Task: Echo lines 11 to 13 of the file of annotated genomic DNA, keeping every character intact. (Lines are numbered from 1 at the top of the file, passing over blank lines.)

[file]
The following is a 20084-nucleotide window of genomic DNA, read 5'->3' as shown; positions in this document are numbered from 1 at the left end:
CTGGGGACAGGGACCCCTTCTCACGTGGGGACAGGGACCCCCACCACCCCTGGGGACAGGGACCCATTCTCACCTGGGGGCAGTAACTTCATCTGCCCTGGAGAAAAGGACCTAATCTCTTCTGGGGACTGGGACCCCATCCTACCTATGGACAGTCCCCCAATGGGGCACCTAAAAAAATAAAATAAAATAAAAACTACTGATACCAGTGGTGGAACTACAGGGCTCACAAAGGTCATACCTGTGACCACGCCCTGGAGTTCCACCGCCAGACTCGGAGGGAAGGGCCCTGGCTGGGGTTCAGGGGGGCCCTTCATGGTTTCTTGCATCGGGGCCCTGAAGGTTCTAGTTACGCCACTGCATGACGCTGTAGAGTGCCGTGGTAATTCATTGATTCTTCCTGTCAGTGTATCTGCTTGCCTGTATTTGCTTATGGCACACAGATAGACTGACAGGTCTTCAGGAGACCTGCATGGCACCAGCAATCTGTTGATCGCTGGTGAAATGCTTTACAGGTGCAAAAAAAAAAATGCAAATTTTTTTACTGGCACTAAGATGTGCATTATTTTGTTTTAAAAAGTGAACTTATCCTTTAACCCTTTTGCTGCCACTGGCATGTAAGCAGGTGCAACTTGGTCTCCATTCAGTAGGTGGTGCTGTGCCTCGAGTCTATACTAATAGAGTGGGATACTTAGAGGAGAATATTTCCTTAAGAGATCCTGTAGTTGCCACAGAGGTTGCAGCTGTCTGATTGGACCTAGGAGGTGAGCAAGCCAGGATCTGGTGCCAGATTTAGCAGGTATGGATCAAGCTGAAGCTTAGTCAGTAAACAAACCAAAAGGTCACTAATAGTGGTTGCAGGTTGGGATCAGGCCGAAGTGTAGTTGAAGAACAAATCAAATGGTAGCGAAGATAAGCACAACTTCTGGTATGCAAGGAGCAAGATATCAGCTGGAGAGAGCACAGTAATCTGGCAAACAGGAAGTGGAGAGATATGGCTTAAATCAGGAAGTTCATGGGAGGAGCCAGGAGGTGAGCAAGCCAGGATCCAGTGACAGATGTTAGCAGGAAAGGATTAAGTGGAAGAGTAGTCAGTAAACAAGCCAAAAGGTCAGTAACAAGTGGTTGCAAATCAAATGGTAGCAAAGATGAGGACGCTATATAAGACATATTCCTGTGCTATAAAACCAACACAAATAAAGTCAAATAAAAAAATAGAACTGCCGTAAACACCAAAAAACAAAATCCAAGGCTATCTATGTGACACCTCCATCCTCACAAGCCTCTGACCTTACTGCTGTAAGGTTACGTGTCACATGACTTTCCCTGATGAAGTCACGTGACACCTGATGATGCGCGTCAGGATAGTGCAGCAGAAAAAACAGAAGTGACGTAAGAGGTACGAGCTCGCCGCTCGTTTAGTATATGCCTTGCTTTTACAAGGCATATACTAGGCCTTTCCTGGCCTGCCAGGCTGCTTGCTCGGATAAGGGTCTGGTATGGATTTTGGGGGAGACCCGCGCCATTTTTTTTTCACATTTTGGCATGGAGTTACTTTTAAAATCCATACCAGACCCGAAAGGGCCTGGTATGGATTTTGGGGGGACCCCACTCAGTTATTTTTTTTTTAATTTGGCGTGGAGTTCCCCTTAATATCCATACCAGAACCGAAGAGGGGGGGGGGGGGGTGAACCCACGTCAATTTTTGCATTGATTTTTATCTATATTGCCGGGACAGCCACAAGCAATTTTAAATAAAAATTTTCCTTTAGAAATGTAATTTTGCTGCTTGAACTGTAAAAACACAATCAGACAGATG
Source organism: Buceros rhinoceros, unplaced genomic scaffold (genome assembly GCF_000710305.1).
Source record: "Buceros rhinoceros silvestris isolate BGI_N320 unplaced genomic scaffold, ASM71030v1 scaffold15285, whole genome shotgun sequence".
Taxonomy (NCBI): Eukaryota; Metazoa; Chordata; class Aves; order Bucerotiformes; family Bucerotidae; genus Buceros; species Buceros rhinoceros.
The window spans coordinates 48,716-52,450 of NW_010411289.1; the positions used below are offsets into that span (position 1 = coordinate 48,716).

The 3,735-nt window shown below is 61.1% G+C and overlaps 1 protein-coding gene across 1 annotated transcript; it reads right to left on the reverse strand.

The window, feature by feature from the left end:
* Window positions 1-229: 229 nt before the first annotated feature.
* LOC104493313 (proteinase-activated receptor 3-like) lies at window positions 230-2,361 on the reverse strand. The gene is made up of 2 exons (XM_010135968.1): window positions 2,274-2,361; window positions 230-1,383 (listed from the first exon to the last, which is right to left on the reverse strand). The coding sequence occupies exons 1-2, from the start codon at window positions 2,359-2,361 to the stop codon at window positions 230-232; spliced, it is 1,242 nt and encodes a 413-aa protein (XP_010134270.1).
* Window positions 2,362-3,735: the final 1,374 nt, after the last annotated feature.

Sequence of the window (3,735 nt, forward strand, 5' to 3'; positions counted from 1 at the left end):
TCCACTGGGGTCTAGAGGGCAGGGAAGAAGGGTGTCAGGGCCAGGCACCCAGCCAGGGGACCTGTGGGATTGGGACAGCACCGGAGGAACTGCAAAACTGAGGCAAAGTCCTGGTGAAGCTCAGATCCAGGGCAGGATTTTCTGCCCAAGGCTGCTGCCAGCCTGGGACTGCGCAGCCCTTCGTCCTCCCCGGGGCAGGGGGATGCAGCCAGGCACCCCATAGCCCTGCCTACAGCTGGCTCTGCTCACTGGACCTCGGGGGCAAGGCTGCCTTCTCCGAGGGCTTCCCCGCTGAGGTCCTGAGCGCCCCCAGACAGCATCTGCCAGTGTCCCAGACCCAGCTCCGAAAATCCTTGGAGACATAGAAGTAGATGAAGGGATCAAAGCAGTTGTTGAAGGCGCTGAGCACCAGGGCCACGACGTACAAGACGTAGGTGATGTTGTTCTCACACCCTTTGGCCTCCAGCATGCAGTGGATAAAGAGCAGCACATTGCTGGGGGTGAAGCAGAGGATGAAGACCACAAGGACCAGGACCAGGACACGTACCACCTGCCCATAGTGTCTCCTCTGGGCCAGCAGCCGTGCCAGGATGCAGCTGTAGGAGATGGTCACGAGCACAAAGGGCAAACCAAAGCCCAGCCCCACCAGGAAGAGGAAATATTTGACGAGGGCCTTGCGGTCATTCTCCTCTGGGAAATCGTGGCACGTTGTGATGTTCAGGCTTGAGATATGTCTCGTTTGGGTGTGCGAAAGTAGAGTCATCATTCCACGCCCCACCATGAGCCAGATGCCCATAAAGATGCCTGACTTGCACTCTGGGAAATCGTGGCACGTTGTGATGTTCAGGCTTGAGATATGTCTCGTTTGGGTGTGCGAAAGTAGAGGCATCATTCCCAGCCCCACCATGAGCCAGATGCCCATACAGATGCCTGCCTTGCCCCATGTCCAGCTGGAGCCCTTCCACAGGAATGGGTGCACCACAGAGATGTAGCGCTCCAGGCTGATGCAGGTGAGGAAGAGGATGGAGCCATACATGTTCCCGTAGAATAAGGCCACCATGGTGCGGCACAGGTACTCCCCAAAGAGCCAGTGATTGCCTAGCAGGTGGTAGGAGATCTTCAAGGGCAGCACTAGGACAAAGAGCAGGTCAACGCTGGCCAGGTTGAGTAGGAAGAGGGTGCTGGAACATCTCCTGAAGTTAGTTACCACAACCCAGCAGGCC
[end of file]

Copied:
* Window positions 2,362-3,735: the final 1,374 nt, after the last annotated feature.

Sequence of the window (3,735 nt, forward strand, 5' to 3'; positions counted from 1 at the left end):
TCCACTGGGGTCTAGAGGGCAGGGAAGAAGGGTGTCAGGGCCAGGCACCCAGCCAGGGGACCTGTGGGATTGGGACAGCACCGGAGGAACTGCAAAACTGAGGCAAAGTCCTGGTGAAGCTCAGATCCAGGGCAGGATTTTCTGCCCAAGGCTGCTGCCAGCCTGGGACTGCGCAGCCCTTCGTCCTCCCCGGGGCAGGGGGATGCAGCCAGGCACCCCATAGCCCTGCCTACAGCTGGCTCTGCTCACTGGACCTCGGGGGCAAGGCTGCCTTCTCCGAGGGCTTCCCCGCTGAGGTCCTGAGCGCCCCCAGACAGCATCTGCCAGTGTCCCAGACCCAGCTCCGAAAATCCTTGGAGACATAGAAGTAGATGAAGGGATCAAAGCAGTTGTTGAAGGCGCTGAGCACCAGGGCCACGACGTACAAGACGTAGGTGATGTTGTTCTCACACCCTTTGGCCTCCAGCATGCAGTGGATAAAGAGCAGCACATTGCTGGGGGTGAAGCAGAGGATGAAGACCACAAGGACCAGGACCAGGACACGTACCACCTGCCCATAGTGTCTCCTCTGGGCCAGCAGCCGTGCCAGGATGCAGCTGTAGGAGATGGTCACGAGCACAAAGGGCAAACCAAAGCCCAGCCCCACCAGGAAGAGGAAATATTTGACGAGGGCCTTGCGGTCATTCTCCTCTGGGAAATCGTGGCACGTTGTGATGTTCAGGCTTGAGATATGTCTCGTTTGGGTGTGCGAAAGTAGAGTCATCATTCCACGCCCCACCATGAGCCAGATGCCCATAAAGATGCCTGACTTGCACTCTGGGAAATCGTGGCACGTTGTGATGTTCAGGCTTGAGATATGTCTCGTTTGGGTGTGCGAAAGTAGAGGCATCATTCCCAGCCCCACCATGAGCCAGATGCCCATACAGATGCCTGCCTTGCCCCATGTCCAGCTGGAGCCCTTCCACAGGAATGGGTGCACCACAGAGATGTAGCGCTCCAGGCTGATGCAGGTGAGGAAGAGGATGGAGCCATACATGTTCCCGTAGAATAAGGCCACCATGGTGCGGCACAGGTACTCCCCAAAGAGCCAGTGATTGCCTAGCAGGTGGTAGGAGATCTTCAAGGGCAGCACTAGGACAAAGAGCAGGTCAACGCTGGCCAGGTTGAGTAGGAAGAGGGTGCTGGAACATCTCCTGAAGTTAGTTACCACAACCCAGCAGGCC